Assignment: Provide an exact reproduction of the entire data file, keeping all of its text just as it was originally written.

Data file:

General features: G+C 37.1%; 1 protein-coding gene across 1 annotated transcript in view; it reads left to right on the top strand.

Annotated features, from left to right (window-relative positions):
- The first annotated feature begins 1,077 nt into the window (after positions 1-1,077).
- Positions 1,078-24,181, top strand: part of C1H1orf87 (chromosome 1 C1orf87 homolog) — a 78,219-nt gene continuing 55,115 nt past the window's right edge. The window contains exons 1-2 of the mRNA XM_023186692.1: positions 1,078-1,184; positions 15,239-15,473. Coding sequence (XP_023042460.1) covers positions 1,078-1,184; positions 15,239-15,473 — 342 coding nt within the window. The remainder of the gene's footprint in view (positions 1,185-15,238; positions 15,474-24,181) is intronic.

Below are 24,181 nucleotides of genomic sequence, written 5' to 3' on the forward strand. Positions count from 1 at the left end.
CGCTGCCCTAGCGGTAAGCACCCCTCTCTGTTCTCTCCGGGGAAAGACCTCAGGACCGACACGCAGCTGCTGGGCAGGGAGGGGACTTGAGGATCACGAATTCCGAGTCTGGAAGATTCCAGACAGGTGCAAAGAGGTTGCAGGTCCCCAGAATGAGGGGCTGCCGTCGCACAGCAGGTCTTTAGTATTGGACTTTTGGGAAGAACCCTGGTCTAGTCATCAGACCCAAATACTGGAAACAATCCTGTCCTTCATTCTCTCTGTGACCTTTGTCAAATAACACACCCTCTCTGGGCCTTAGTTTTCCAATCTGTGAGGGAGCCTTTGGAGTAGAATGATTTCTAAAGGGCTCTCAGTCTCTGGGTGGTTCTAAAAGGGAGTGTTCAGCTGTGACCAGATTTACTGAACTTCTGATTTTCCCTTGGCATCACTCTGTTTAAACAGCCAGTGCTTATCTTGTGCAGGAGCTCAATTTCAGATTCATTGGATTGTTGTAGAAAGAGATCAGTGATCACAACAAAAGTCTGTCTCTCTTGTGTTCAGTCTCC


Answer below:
General features: G+C 37.1%; 1 protein-coding gene across 1 annotated transcript in view; it reads left to right on the top strand.

Annotated features, from left to right (window-relative positions):
- The first annotated feature begins 1,077 nt into the window (after positions 1-1,077).
- Positions 1,078-24,181, top strand: part of C1H1orf87 (chromosome 1 C1orf87 homolog) — a 78,219-nt gene continuing 55,115 nt past the window's right edge. The window contains exons 1-2 of the mRNA XM_023186692.1: positions 1,078-1,184; positions 15,239-15,473. Coding sequence (XP_023042460.1) covers positions 1,078-1,184; positions 15,239-15,473 — 342 coding nt within the window. The remainder of the gene's footprint in view (positions 1,185-15,238; positions 15,474-24,181) is intronic.

Below are 24,181 nucleotides of genomic sequence, written 5' to 3' on the forward strand. Positions count from 1 at the left end.
CGCTGCCCTAGCGGTAAGCACCCCTCTCTGTTCTCTCCGGGGAAAGACCTCAGGACCGACACGCAGCTGCTGGGCAGGGAGGGGACTTGAGGATCACGAATTCCGAGTCTGGAAGATTCCAGACAGGTGCAAAGAGGTTGCAGGTCCCCAGAATGAGGGGCTGCCGTCGCACAGCAGGTCTTTAGTATTGGACTTTTGGGAAGAACCCTGGTCTAGTCATCAGACCCAAATACTGGAAACAATCCTGTCCTTCATTCTCTCTGTGACCTTTGTCAAATAACACACCCTCTCTGGGCCTTAGTTTTCCAATCTGTGAGGGAGCCTTTGGAGTAGAATGATTTCTAAAGGGCTCTCAGTCTCTGGGTGGTTCTAAAAGGGAGTGTTCAGCTGTGACCAGATTTACTGAACTTCTGATTTTCCCTTGGCATCACTCTGTTTAAACAGCCAGTGCTTATCTTGTGCAGGAGCTCAATTTCAGATTCATTGGATTGTTGTAGAAAGAGATCAGTGATCACAACAAAAGTCTGTCTCTCTTGTGTTCAGTCTCC